Native Americans

By Julia Maish
Sean Sherman, The Sioux Chef

“Before eating, always take time to thank the food.”
– Arapaho

“A hungry stomach makes a short prayer.”
– Paiute

Indigenous Peoples Day in the United States* is celebrated annually on the second Monday in October – in Chicago's public school system, it has taken the place of Columbus Day as of earlier this year, amid some controversy. What typifies the traditional cuisine of this sole group of Americans who are not descended from immigrants? If you tend to connect foods served at Thanksgiving dinner with Native Americans, you are partially right, but there’s a lot more to it than turkey, stuffing, and succotash!

Native American fare, which has always been notable for its natural, unrefined elements, tends to vary according to geographic region, due to the availability of local ingredients – especially crops that do best in any particular climate and game meats and fish that are plentiful. There are, though, three baseline staples that you will find in almost any Native American cuisine: corn (or maize), squash, and beans – all of which can be eaten as is (in some cases) or incorporated into soups, stews, casseroles, vegetable dishes, sides, baked goods, and desserts.

What Native American foods are particular to each of the five regions of the U.S.?

Northeast/New England – In addition to the three culinary staples above (known locally as “the three sisters”), especially prevalent in a section of the country that is characterized by extremes in temperature, you will also find a variety of berries (especially cranberries) and maple sugar, used mostly as a flavoring.

Southeast – Here, where the climate is warm, you will find dishes that include such regional mainstays as wild rice, sweet potatoes, grits, peppers, onions, and cabbage, along with game meats such as wild turkey and rabbit. And, of course, cornbread, which is popular on its own or as an integral part of stuffings and dressings, muffins, pies, puddings, and more.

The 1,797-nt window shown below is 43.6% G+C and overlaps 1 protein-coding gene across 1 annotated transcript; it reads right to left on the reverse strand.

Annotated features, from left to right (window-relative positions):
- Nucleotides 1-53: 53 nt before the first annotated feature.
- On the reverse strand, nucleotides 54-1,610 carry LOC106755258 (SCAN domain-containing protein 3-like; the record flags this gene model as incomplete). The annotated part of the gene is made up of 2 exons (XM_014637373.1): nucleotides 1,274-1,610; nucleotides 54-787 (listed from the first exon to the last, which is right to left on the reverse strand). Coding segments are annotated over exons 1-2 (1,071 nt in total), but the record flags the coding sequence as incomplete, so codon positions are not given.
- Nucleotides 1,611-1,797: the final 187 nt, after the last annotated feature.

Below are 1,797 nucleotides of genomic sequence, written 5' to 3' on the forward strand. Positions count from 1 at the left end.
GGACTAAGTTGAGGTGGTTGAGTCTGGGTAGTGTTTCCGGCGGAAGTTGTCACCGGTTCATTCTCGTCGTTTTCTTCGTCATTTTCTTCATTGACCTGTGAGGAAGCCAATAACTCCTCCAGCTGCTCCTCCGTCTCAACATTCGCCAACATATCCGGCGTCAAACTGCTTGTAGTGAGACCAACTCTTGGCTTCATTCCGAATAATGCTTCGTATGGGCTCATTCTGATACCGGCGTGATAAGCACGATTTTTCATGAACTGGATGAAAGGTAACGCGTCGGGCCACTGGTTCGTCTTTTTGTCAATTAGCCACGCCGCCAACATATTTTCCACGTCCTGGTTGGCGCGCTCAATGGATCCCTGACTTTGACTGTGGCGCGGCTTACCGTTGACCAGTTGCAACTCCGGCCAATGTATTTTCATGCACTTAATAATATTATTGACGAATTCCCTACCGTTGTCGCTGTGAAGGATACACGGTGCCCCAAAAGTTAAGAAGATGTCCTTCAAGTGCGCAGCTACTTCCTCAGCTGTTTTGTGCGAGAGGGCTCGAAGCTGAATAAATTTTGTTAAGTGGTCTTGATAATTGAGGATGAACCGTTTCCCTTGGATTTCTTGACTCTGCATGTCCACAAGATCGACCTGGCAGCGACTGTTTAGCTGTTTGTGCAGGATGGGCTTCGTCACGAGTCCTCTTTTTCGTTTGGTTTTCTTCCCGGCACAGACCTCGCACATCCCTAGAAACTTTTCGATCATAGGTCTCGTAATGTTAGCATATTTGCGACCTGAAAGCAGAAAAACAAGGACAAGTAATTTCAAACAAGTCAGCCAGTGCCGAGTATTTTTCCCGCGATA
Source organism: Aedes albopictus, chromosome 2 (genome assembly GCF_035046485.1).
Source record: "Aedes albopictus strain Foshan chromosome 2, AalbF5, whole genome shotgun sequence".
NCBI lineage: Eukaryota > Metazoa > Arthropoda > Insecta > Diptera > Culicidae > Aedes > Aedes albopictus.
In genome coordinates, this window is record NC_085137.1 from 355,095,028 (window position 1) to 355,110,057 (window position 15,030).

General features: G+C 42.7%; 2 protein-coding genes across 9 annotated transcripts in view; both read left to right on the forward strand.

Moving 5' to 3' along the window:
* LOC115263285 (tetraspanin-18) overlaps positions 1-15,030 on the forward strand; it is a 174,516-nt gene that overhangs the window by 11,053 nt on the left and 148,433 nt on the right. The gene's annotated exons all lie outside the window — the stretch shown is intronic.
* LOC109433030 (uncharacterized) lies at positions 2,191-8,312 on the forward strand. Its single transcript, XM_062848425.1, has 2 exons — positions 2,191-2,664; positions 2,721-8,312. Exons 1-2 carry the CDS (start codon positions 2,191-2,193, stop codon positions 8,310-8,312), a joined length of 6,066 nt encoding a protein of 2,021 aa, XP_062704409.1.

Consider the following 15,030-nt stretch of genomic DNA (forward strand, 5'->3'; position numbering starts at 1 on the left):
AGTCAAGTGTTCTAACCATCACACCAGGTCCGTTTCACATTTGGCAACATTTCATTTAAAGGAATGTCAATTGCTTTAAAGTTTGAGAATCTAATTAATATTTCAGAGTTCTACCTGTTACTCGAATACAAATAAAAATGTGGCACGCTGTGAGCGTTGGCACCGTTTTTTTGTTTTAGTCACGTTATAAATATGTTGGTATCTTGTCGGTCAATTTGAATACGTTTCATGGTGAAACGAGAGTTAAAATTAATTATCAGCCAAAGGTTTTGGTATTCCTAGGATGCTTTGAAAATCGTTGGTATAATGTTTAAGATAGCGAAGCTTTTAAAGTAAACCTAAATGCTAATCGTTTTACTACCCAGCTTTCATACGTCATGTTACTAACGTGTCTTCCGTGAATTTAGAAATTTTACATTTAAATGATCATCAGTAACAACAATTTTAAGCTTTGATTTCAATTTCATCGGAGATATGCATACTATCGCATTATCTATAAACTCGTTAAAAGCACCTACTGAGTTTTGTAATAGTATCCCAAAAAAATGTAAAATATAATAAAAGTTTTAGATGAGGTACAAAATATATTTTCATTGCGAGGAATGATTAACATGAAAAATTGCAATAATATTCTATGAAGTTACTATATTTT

Pacific Northwest and Alaska – This is where seafood – especially salmon – comes into play, and in Alaska, the locals might dine on such delicacies as seal and whale blubber (yum!). Because the tribes in this region were originally hunters, Native Americans traditionally made (and still make) use of duck, venison, and rabbit (often dried to preserve them) in their soups, stews, and other dishes. Mushrooms are another mainstay, along with berries and acorns, which are ground into flour and used in baking.

Southwest – The cuisine in the “Four Corners” region (encompassing New Mexico, Colorado, Utah, and Arizona) gets considerably spicier, due to the area’s famous red and green chilies, which are in almost everything, Native American or not. Also of note: in addition to heavy use of “the three sisters,” you will find foods that utilize pine nuts from pinyon trees (also very popular in coffee and other beverages), tomatoes, and sunflower seeds.

The Great Plains – As this area is ideal for grazing, it is no surprise that Native Americans in this region are big fans of game meats, which have included everything from bison to venison to buffalo to elk to various kinds of wild fowl. Root vegetables, herbs, and berries, along with gourd vegetables such as zucchini and pumpkin were and are all part of the local diet. 

Want to enjoy a quintessential Native American treat? Try this recipe for fry bread, which just happens to be the official state bread of South Dakota. This versatile and satisfying deep-fried flatbread can be used in place of a tortilla or pita bread, or as a dessert when topped with jam, honey, sugar, or fruit. 

Here’s a PBS NewsHour segment with Sean Sherman, also known as The Sioux Chef, whose cookbook, The Sioux Chef's Indigenous Kitchen, won the 2018 James Beard Award for best American cookbook. Here, Sherman discusses Native American culinary traditions; how using natural, unprocessed ingredients can be delicious as well as nutritious; and how the ancient practice of foraging for those ingredients is an excellent way to eat healthily in a food desert. And here are a few more recipes from PBS Food to help you celebrate America’s Indigenous Peoples. 

*Wondering about Canada? Our neighbors to the north observe Indigenous Peoples Day each year on June 21, to coincide with the summer solstice.